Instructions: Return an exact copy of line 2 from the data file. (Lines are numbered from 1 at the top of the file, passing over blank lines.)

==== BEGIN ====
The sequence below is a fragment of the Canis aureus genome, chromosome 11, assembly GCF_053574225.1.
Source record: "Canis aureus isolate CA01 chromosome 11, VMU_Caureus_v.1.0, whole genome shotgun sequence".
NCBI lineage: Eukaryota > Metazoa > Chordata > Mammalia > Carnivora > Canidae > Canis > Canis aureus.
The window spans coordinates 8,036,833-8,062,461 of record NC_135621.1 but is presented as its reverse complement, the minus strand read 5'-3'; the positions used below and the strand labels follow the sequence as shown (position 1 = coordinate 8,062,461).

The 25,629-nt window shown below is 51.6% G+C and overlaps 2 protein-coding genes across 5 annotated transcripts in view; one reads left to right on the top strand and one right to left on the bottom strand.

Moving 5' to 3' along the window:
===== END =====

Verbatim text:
Source record: "Canis aureus isolate CA01 chromosome 11, VMU_Caureus_v.1.0, whole genome shotgun sequence".